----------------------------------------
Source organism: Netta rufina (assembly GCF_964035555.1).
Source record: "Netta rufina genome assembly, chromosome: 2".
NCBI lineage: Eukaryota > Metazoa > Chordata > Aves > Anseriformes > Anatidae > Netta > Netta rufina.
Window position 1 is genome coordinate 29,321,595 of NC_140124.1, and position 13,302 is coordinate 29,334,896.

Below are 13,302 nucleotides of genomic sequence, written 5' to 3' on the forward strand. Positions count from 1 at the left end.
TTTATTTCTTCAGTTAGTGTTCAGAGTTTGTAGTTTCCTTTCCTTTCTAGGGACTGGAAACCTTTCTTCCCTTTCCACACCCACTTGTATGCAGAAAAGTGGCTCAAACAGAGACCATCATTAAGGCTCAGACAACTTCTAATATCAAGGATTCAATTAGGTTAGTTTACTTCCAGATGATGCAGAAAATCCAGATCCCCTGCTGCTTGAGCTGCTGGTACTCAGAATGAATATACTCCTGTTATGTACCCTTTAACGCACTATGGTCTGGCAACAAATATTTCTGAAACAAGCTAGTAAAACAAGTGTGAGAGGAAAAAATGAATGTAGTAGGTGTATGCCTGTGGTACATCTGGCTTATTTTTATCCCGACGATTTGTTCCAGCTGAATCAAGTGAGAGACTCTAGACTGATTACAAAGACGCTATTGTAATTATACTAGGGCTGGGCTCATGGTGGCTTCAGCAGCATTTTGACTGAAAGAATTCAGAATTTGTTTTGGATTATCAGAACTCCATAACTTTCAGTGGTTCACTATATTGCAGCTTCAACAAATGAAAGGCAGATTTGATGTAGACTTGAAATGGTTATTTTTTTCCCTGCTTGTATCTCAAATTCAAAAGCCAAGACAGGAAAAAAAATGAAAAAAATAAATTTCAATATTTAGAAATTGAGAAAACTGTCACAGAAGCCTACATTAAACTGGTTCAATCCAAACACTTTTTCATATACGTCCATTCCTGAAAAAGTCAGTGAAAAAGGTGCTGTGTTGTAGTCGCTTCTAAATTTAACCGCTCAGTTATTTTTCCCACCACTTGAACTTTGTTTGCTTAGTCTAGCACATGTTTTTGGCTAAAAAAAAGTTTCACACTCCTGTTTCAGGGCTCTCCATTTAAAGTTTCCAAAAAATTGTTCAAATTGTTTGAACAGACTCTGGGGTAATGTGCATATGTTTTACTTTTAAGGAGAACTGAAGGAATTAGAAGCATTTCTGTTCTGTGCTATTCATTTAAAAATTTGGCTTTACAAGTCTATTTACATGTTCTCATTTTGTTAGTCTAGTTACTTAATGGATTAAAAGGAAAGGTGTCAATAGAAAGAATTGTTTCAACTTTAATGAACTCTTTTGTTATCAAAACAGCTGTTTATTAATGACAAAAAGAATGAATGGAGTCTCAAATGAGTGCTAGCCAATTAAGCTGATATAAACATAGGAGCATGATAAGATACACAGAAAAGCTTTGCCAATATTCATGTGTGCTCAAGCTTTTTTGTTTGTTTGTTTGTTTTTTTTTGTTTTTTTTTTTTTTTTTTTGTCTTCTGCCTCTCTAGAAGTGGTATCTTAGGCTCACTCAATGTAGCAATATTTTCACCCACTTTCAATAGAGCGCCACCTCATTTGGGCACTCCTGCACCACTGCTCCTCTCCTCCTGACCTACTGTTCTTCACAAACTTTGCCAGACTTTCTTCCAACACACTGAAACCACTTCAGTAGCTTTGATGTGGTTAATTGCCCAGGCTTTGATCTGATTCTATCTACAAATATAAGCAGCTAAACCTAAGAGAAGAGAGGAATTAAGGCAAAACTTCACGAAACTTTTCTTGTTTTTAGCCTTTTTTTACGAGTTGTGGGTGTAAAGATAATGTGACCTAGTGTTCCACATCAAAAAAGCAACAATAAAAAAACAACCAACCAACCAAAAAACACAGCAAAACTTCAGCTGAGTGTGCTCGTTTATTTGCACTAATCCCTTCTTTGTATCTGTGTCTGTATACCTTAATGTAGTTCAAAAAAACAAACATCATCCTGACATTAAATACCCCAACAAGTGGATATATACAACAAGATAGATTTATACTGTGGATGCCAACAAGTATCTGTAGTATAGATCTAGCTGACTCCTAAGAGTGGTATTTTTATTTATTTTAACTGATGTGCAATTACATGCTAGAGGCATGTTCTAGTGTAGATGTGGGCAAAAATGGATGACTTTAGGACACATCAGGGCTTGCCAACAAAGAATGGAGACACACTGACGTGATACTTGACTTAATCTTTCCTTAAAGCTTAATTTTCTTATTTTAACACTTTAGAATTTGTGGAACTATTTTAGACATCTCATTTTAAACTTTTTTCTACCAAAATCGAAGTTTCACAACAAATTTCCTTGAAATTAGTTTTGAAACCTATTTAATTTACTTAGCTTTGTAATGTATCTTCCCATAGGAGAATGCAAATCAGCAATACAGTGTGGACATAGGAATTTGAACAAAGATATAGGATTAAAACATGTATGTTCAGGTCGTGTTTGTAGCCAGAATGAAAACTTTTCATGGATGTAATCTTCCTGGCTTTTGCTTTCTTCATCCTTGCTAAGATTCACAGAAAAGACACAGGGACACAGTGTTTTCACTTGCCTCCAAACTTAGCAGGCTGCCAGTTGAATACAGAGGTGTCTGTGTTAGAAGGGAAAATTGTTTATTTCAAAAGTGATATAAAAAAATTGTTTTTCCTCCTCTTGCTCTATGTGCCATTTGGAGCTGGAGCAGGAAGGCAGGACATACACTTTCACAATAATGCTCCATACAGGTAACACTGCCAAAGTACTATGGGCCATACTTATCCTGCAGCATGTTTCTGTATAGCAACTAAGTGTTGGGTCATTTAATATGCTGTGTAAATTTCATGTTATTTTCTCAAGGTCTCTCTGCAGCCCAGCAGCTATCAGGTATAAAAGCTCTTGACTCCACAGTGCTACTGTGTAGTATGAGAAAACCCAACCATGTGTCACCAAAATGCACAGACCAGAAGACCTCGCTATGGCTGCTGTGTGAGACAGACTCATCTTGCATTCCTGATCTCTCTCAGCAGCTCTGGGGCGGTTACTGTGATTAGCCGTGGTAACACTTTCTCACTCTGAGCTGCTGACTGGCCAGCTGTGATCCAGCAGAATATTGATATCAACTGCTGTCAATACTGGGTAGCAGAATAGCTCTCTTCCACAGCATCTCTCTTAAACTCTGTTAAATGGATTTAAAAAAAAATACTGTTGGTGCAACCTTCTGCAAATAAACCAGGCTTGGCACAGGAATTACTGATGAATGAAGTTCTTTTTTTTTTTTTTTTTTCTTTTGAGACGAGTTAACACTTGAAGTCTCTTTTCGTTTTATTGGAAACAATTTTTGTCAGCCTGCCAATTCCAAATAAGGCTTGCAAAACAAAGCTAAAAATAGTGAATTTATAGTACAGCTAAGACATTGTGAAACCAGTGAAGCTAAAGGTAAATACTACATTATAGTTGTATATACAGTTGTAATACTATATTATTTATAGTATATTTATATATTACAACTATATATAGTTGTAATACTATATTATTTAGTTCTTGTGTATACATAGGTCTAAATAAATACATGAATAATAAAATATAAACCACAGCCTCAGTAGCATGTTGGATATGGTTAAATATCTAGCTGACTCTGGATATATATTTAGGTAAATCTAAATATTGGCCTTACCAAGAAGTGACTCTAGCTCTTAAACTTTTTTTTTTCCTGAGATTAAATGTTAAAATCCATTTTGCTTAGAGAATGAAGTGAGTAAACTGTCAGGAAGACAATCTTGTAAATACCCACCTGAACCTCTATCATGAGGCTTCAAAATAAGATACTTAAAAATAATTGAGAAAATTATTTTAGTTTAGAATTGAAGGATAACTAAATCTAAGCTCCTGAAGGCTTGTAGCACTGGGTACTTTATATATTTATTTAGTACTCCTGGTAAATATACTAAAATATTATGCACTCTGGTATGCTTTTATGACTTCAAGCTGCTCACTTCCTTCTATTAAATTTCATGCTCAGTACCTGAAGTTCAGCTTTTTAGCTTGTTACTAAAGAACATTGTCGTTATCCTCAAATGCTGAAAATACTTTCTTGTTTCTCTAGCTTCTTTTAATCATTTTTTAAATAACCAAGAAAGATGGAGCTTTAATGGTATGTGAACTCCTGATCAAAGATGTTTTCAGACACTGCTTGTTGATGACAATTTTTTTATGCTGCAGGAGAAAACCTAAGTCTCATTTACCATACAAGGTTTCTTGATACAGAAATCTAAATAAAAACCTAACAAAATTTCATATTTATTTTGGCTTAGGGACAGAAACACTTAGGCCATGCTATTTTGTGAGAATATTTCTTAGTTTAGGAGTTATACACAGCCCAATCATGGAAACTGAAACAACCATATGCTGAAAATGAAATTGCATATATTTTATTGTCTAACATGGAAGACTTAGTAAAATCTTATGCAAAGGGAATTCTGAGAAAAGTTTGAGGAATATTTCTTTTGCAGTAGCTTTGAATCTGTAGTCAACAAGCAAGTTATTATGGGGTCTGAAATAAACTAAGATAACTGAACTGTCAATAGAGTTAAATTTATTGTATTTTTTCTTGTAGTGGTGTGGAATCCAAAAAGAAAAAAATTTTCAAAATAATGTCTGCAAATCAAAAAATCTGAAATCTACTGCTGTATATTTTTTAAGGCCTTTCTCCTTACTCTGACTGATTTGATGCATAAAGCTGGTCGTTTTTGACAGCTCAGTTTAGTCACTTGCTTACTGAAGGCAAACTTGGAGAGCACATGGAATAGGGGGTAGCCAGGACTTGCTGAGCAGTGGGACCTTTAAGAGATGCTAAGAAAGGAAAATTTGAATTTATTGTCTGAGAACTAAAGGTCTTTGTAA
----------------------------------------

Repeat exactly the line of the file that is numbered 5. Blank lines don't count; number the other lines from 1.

Below are 13,302 nucleotides of genomic sequence, written 5' to 3' on the forward strand. Positions count from 1 at the left end.